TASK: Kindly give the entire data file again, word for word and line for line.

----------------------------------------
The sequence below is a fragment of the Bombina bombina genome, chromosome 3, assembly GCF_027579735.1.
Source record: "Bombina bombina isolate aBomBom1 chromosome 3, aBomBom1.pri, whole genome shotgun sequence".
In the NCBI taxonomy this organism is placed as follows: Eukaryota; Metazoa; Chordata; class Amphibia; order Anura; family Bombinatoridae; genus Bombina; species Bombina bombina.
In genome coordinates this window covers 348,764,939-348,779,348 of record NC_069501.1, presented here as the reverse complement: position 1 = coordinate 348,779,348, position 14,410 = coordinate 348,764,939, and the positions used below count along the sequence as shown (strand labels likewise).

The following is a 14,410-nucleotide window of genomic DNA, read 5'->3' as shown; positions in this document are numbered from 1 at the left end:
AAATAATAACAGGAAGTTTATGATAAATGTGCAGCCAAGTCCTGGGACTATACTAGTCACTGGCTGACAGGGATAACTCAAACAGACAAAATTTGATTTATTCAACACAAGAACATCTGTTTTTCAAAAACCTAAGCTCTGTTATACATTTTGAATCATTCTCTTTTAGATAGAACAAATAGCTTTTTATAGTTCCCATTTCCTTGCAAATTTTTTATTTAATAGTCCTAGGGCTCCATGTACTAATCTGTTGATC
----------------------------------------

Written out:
The sequence below is a fragment of the Bombina bombina genome, chromosome 3, assembly GCF_027579735.1.
Source record: "Bombina bombina isolate aBomBom1 chromosome 3, aBomBom1.pri, whole genome shotgun sequence".
In the NCBI taxonomy this organism is placed as follows: Eukaryota; Metazoa; Chordata; class Amphibia; order Anura; family Bombinatoridae; genus Bombina; species Bombina bombina.
In genome coordinates this window covers 348,764,939-348,779,348 of record NC_069501.1, presented here as the reverse complement: position 1 = coordinate 348,779,348, position 14,410 = coordinate 348,764,939, and the positions used below count along the sequence as shown (strand labels likewise).

The following is a 14,410-nucleotide window of genomic DNA, read 5'->3' as shown; positions in this document are numbered from 1 at the left end:
AAATAATAACAGGAAGTTTATGATAAATGTGCAGCCAAGTCCTGGGACTATACTAGTCACTGGCTGACAGGGATAACTCAAACAGACAAAATTTGATTTATTCAACACAAGAACATCTGTTTTTCAAAAACCTAAGCTCTGTTATACATTTTGAATCATTCTCTTTTAGATAGAACAAATAGCTTTTTATAGTTCCCATTTCCTTGCAAATTTTTTATTTAATAGTCCTAGGGCTCCATGTACTAATCTGTTGATC